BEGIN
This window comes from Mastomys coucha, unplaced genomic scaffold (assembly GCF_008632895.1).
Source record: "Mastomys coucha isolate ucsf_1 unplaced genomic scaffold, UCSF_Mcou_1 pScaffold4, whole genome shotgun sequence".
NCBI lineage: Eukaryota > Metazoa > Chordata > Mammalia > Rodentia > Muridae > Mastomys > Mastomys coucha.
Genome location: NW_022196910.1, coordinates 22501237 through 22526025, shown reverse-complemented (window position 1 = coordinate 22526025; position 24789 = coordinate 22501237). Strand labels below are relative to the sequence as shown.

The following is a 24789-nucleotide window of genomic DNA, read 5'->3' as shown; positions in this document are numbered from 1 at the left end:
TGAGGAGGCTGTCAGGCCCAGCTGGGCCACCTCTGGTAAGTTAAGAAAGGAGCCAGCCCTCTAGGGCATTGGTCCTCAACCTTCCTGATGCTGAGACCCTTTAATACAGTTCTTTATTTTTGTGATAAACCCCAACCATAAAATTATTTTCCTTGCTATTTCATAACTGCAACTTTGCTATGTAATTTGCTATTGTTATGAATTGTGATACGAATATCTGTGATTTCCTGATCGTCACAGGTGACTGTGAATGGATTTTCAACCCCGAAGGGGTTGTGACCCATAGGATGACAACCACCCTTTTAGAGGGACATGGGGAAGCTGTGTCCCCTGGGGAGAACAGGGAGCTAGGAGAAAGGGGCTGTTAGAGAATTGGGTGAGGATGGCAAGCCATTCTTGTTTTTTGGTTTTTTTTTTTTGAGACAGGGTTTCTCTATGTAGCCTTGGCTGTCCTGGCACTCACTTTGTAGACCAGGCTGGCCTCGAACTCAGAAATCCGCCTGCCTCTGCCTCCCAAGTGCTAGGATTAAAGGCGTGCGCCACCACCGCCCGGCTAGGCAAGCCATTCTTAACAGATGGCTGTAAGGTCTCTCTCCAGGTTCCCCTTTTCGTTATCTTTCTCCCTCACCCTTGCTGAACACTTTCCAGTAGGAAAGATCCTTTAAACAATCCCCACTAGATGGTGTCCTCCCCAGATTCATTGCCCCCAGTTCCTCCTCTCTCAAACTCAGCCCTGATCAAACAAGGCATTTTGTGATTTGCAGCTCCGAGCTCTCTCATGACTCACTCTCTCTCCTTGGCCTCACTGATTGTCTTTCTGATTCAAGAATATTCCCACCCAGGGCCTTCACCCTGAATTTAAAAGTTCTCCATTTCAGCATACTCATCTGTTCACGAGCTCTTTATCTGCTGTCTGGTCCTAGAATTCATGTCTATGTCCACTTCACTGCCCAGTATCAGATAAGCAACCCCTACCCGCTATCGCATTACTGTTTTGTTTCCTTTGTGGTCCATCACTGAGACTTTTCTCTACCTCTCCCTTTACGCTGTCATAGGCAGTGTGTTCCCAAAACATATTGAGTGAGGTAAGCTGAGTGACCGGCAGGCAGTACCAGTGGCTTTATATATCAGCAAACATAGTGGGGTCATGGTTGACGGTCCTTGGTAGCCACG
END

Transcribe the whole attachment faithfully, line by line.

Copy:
This window comes from Mastomys coucha, unplaced genomic scaffold (assembly GCF_008632895.1).
Source record: "Mastomys coucha isolate ucsf_1 unplaced genomic scaffold, UCSF_Mcou_1 pScaffold4, whole genome shotgun sequence".
NCBI lineage: Eukaryota > Metazoa > Chordata > Mammalia > Rodentia > Muridae > Mastomys > Mastomys coucha.
Genome location: NW_022196910.1, coordinates 22501237 through 22526025, shown reverse-complemented (window position 1 = coordinate 22526025; position 24789 = coordinate 22501237). Strand labels below are relative to the sequence as shown.

The following is a 24789-nucleotide window of genomic DNA, read 5'->3' as shown; positions in this document are numbered from 1 at the left end:
TGAGGAGGCTGTCAGGCCCAGCTGGGCCACCTCTGGTAAGTTAAGAAAGGAGCCAGCCCTCTAGGGCATTGGTCCTCAACCTTCCTGATGCTGAGACCCTTTAATACAGTTCTTTATTTTTGTGATAAACCCCAACCATAAAATTATTTTCCTTGCTATTTCATAACTGCAACTTTGCTATGTAATTTGCTATTGTTATGAATTGTGATACGAATATCTGTGATTTCCTGATCGTCACAGGTGACTGTGAATGGATTTTCAACCCCGAAGGGGTTGTGACCCATAGGATGACAACCACCCTTTTAGAGGGACATGGGGAAGCTGTGTCCCCTGGGGAGAACAGGGAGCTAGGAGAAAGGGGCTGTTAGAGAATTGGGTGAGGATGGCAAGCCATTCTTGTTTTTTGGTTTTTTTTTTTTGAGACAGGGTTTCTCTATGTAGCCTTGGCTGTCCTGGCACTCACTTTGTAGACCAGGCTGGCCTCGAACTCAGAAATCCGCCTGCCTCTGCCTCCCAAGTGCTAGGATTAAAGGCGTGCGCCACCACCGCCCGGCTAGGCAAGCCATTCTTAACAGATGGCTGTAAGGTCTCTCTCCAGGTTCCCCTTTTCGTTATCTTTCTCCCTCACCCTTGCTGAACACTTTCCAGTAGGAAAGATCCTTTAAACAATCCCCACTAGATGGTGTCCTCCCCAGATTCATTGCCCCCAGTTCCTCCTCTCTCAAACTCAGCCCTGATCAAACAAGGCATTTTGTGATTTGCAGCTCCGAGCTCTCTCATGACTCACTCTCTCTCCTTGGCCTCACTGATTGTCTTTCTGATTCAAGAATATTCCCACCCAGGGCCTTCACCCTGAATTTAAAAGTTCTCCATTTCAGCATACTCATCTGTTCACGAGCTCTTTATCTGCTGTCTGGTCCTAGAATTCATGTCTATGTCCACTTCACTGCCCAGTATCAGATAAGCAACCCCTACCCGCTATCGCATTACTGTTTTGTTTCCTTTGTGGTCCATCACTGAGACTTTTCTCTACCTCTCCCTTTACGCTGTCATAGGCAGTGTGTTCCCAAAACATATTGAGTGAGGTAAGCTGAGTGACCGGCAGGCAGTACCAGTGGCTTTATATATCAGCAAACATAGTGGGGTCATGGTTGACGGTCCTTGGTAGCCACG